"It's a rhetorical tactic!" In this line of thinking, being abrasive is essentially a tactic to A) make one's self appear more credible, and B) attempt to emotionally pummel opponents into submission. Immediately, this raises a concern of intellectual credibility--if the only way you can make your point convincing is by yelling it more angrily, it's probably not a good point. But, let's be charitable and assume that you've got a strong point, and you only want to make it more convincing. There are two audiences you can convince with any posts--bystanders, and possibly someone you are engaged in debate with. Obviously, berating the latter will generally only make them entrenched in their opinion even further (or leave it unchanged at best), so that leaves bystanders. If we assume that people generally have a sense of decency, while also assuming that they tend to have a herd mentality, then that immediately alienates people on the fence (who will be turned off by your rhetoric) and people in the herd (who, responding to your attack on their very way of life, will not stand for that). So, berating someone is not an effective rhetorical tactic.

"If you're offended, it's your own fault!" Setting aside the fact that people can't exactly help what they're offended by, you can't choose whether what you say offends people; however, you can choose whether you care. If I tell someone at the start of the week, "Ready to run on the hamster wheel again?" and they tell me "You monster, my hamster George was crushed in a tragic hamster wheel accident!" before running away in tears, I'll probably feel a bit bad that I reminded them of that, a bit confused as to why they were so attached to a hamster, and at the end of the day I'll know that I meant no offense whatsoever and couldn't have known that hamsters were such a sensitive subject, and that's it. But if I go back to that person the next day and say, "Hey, how's your trip on the hamster wheel?", then at that point I'm just intentionally being a jerk. There is no clear way to tell whether someone intends malice with a remark, and to that end, there's no way to moderate against that. But you, the reader, know whether your own remarks are going to hurt someone, and if they are, there's a simple solution--phrase it differently. Now, of course there are some people who will be angry at you for even expressing a certain opinion. You shouldn't care about that; in that case, they really do have a problem that they should get help for. But you shouldn't intentionally be a jerk just because you can.

tl;dr There is no situation in which being a jerk is helpful to anyone. Think before you post, maybe reread it (that will make you sound smarter, anyway). If you think you're being a jerk, don't be a jerk.

+1
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1harderthanyouthink
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9/26/2016 7:45:09 AM
Posted: 2 months ago
I'm voting you for Hall of Fame next time that comes around.
"It's awfully considerate of you to think of me here,
And I'm much obliged to you for making it clear - that I'm not here."

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Smithereens
Posts: 5,512
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9/26/2016 9:12:54 AM
Posted: 2 months ago
Ah, what lovely black squiggles on my screen.

But honestly don't you enjoy a yearly drama? I probably wouldn't come back to the site if everyone was so pleasant about their opinions. Humans are such beautiful creatures because of the diversity of their personalities, both good and bad. Tension and strife coexist with laughter and pleasantries. Friendship is cheesy with no animosity.

imo having douchebags who would rather insult you than argue the point is fine to have, just so long as they aren't there in place of normal people. There's also an issue of complexity here, you see most pleasant people you talk to are jerks under certain circumstances, and normal under most. There's no dichotomy saying people are nice or not. In essence, everyone is everything that you both love and hate -under different circumstances.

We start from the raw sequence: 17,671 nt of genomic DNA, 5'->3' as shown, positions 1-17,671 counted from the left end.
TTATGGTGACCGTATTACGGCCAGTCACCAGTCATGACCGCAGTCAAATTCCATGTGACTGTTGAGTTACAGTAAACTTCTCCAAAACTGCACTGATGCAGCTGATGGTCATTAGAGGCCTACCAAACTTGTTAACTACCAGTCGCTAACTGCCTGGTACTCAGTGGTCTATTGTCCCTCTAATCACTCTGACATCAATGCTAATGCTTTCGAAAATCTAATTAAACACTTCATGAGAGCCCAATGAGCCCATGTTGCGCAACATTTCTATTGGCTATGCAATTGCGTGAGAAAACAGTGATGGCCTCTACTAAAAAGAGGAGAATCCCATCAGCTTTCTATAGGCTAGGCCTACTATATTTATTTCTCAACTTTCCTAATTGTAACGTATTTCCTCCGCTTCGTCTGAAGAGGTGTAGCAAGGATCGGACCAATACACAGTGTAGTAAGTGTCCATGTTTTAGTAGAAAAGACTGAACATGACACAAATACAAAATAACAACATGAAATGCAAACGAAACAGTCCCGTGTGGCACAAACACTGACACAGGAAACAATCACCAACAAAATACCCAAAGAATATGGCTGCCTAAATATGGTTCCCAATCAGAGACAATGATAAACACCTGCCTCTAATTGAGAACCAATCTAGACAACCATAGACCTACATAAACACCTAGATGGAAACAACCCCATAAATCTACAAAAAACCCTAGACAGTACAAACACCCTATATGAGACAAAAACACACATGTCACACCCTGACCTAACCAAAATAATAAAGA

Having bad apples in the bunch however is probably something we'd only miss once they were gone. I think humans are beautiful to study thanks to this diversity.
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SeventhProfessor
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9/26/2016 8:05:04 PM
Posted: 2 months ago
No one needed or wanted etiquette advice from bozo the clown. Go fvck yourself.
#UnbanTheMadman

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#BetOnThett

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thett3
Posts: 14,381
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9/26/2016 8:08:11 PM
Posted: 2 months ago
At 9/26/2016 7:35:07 AM, SolonKR wrote:

tl;dr There is no situation in which being a jerk isn't helpful to someone

Fixed that for you. Being a jerk is awesome, and I highly recommend it to everyone
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#StandwithBossy

#UnbanTheMadman

#BetOnThett

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: At 11/12/2016 11:49:40 PM, Raisor wrote:
: thett was right
thett3
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9/26/2016 8:10:58 PM
Posted: 2 months ago
At 9/26/2016 8:05:04 PM, SeventhProfessor wrote:
No one needed or wanted etiquette advice from bozo the clown. Go fvck yourself.

I've never seen you make a post that wasn't completely idiotic in a trying-to-be-funny kind of way.

Newsflash: You'll never be the "funny" guy
DDO Vice President

#StandwithBossy

#UnbanTheMadman

#BetOnThett

"Don't quote me, ever." -Max

"My name is max. I'm not a big fan of slacks"- Max rapping

"Walmart should have the opportunity to bribe a politician to it's agenda" -Max

"Thett, you're really good at convincing people you're a decent person"-tulle

"You fit the character of Regina George quite nicely"- Sam

: At 11/12/2016 11:49:40 PM, Raisor wrote:
: thett was right
ShabShoral
Posts: 3,245
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9/26/2016 8:29:12 PM
Posted: 2 months ago
jesus christ get a job
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SolonKR
Posts: 4,043
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9/26/2016 10:33:08 PM
Posted: 2 months ago
At 9/26/2016 8:08:11 PM, thett3 wrote:
At 9/26/2016 7:35:07 AM, SolonKR wrote:

tl;dr thett3 is a (suave) clown

Fixed that for you <3
SO to Bailey, the love of my life <3
Perussi
Posts: 783
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9/27/2016 1:16:02 AM